Different labeling techniques have distinct perks. If you’ve labeled a protein within your virus with GFP, which is expressed as the virus assembles, you could use that to follow a certain molecule of interest throughout the experiment, Ploegh says. Chemical labels, meanwhile, allow researchers to tag viruses at a particular time point, which can be useful for constructing pulse-chase experiments, where groups of molecules present on the virus at a particular point are labeled and then followed over time. Such studies allow researchers to monitor changes in those molecules during the life cycle of a virus.
It glows, but is it a virus?
After labeling your virus of interest, you’ll need to conduct a series of preliminary experiments to make sure that the labeling worked and that you can distinguish single viral particles. Because the observable fluorescent spot is typically larger than the actual virus, you can’t immediately know whether you’re observing a single viral particle, several viruses stuck together, or a clump of fluorescently labeled aggregated protein. Simple photobleaching experiments are a first step in understanding the characteristics of your sample. If you allow a sample of your material to photobleach, you’ll observe a distribution in the rate at which the spots fade. If only labeled virus is present, those spots should bleach at a similar rate. The narrower the distribution, the more homogeneous your sample: “The majority of particles should behave similarly,” Brandenburg says.
The details of the characterization experiments may change depending on the particular virus and its biology. For example, Sanford Simon and his colleagues at Rockefeller University in New York City have used different criteria for distinguishing a fully formed virus from other fluorescent bodies in their studies of HIV than in their studies of hepatitis C. Making that call is always a challenge, as Simon’s group discovered when they first began working with HIV. “Since neither we nor anyone else had observed a single virus assemble before, it wasn’t really clear what it was that we should be looking at,” he says. “We didn’t even know whether assembly should be taking place over the course of a few seconds, or a minute or two, or tens of minutes.”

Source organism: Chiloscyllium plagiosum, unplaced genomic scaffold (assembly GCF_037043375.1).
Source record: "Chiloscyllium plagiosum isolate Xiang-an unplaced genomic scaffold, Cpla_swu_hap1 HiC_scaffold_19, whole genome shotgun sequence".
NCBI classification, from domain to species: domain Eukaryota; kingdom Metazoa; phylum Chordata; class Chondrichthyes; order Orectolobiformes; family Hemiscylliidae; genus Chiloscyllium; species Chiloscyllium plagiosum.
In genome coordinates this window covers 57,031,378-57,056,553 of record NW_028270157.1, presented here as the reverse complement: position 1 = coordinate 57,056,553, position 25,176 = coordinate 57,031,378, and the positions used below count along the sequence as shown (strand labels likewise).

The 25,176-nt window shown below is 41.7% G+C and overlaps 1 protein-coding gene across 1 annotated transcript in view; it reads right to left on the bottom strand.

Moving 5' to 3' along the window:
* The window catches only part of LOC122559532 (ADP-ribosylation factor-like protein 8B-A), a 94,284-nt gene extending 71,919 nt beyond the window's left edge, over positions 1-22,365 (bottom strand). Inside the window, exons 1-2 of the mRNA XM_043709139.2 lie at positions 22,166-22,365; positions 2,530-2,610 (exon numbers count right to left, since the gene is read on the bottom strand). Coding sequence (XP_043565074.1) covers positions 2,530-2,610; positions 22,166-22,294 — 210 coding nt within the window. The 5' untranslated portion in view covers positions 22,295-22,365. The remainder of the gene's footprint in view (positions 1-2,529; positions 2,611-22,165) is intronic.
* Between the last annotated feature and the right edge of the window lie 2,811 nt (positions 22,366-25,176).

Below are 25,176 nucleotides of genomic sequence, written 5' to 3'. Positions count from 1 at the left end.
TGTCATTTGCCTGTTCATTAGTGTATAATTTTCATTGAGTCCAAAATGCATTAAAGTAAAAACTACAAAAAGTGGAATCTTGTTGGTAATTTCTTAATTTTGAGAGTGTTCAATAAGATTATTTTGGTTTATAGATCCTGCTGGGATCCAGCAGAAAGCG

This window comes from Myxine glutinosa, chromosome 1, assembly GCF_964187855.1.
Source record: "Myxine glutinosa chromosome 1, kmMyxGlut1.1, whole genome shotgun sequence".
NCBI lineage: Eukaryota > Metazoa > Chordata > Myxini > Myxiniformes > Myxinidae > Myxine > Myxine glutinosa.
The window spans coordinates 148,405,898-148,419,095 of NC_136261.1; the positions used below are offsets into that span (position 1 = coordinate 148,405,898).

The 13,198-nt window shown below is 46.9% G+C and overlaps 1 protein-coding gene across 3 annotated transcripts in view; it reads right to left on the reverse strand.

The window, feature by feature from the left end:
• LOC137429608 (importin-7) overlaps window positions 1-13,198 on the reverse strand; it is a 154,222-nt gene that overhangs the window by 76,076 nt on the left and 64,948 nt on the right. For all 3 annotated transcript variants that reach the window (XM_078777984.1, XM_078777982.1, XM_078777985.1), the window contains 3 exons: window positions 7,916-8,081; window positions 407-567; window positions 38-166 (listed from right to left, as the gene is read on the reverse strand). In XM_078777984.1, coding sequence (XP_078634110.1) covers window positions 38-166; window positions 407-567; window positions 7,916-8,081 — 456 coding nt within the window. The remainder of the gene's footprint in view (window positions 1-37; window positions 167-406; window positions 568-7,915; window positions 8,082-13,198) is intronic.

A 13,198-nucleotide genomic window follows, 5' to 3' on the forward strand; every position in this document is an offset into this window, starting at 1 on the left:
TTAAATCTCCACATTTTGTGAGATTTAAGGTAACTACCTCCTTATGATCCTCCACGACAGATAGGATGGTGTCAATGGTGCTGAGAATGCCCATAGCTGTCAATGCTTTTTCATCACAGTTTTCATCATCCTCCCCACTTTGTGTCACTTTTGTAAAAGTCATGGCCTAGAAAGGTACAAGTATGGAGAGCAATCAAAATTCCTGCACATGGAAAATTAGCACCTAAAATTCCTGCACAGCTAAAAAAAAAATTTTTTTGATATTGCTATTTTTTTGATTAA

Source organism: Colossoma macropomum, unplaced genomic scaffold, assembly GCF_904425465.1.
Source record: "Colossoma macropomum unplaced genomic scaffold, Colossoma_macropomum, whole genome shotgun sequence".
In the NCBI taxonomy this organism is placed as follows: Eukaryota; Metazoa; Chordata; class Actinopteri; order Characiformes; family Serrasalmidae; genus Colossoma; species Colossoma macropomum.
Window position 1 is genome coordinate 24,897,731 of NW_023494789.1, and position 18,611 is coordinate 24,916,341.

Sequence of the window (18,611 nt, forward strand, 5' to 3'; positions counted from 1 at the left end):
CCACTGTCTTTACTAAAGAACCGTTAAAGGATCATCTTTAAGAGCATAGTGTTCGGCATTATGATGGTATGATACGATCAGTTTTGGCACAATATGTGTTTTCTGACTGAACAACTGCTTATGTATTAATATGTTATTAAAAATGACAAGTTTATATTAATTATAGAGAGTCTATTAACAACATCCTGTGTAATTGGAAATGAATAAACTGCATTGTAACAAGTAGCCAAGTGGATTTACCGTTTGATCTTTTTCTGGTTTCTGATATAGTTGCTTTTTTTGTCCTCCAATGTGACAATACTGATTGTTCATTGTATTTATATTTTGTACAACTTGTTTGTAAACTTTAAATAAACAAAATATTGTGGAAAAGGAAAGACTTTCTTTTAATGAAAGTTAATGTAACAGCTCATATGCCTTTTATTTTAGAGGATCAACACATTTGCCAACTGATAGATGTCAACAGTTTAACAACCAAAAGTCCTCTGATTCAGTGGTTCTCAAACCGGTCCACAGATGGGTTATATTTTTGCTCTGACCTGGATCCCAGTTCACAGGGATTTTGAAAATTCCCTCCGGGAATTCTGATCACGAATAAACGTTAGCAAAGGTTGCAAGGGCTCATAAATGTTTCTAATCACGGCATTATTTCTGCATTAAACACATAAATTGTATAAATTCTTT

His group labeled the HIV structural protein Gag with GFP, and eventually established four criteria specific to that virus that pointed toward assembly (Nature, 454:236-40, 2008). First, they examined the distribution of photobleaching within the sample. They then looked at whether the particles they observed could restore their fluorescence: a fully formed virus would not continue to exchange with its environment and would restore its fluorescence slowly. Next, they studied the organization of proteins in the fluorescent particles. Using FRET, or Förster (fluorescence) resonance energy transfer—a technique that follows the transfer of fluorescence between closely packed molecules—they could probe whether labeled proteins were tightly organized, as they would be in a virus, or were more loosely associated. Finally, they examined the chemistry inside the viral particles. By altering pH levels in their samples and using pH-sensitive proteins to monitor changes, they could determine whether a particle had fully separated from a host cell.
You may need to consider other details specific to your virus, but Simon emphasizes that a key issue is making sure that you have clear criteria so that other researchers can replicate your experiments.
What else can you see?
Viral imaging experiments don’t just examine the structure and behavior of viruses themselves. They are also starting to offer a window onto disease processes.
For example, using labeled viruses has allowed researchers to track the movement of genes during infection. Adolfo García-Sastre and his colleagues at Mount Sinai School of Medicine in New York City used fluorescent markers to look at influenza infection patterns in mice (PNAS, 107:11531-36, 2010). Instead of labeling a structural protein, they engineered a virus that included GFP encoded in its genome so that they could track which cells were infected—a challenge, because the virus’s small size makes it difficult to label without interfering with its behavior. The modification tags a protein that affects virulence, allowing the researchers to follow its expression within the lungs of mice and identify changes in response to treatment with the antiviral drug oseltamivir.
García-Sastre sees imaging as a research tool that allows virologists to probe such questions as what types of cells become infected, what types of cells pick up antigens, where the antigens end up, and how the infection spreads.